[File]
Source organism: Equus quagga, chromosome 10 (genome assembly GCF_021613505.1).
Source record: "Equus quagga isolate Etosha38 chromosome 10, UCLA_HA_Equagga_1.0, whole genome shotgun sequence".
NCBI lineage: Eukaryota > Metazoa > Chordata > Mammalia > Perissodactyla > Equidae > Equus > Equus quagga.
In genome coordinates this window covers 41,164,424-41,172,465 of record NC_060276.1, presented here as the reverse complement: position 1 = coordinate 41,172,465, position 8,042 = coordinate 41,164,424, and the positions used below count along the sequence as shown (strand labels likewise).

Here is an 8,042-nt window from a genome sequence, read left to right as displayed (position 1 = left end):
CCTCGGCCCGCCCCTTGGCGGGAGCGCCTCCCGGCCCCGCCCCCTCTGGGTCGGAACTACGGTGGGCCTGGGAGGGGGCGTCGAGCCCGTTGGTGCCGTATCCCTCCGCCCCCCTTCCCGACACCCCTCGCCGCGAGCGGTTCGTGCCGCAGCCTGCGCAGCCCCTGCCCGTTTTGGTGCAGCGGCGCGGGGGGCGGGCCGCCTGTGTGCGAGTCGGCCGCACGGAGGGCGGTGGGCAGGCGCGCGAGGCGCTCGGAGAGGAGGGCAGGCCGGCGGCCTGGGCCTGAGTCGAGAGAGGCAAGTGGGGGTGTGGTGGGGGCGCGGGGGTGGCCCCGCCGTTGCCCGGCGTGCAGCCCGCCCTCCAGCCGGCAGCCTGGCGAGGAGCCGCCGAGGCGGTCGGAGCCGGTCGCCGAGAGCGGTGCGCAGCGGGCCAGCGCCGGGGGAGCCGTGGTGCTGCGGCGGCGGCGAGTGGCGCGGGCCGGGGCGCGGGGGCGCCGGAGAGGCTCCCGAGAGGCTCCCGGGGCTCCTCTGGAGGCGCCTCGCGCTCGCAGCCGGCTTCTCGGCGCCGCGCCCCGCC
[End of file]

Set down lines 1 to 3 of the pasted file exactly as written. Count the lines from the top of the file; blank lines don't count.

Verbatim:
Source organism: Equus quagga, chromosome 10 (genome assembly GCF_021613505.1).
Source record: "Equus quagga isolate Etosha38 chromosome 10, UCLA_HA_Equagga_1.0, whole genome shotgun sequence".
NCBI lineage: Eukaryota > Metazoa > Chordata > Mammalia > Perissodactyla > Equidae > Equus > Equus quagga.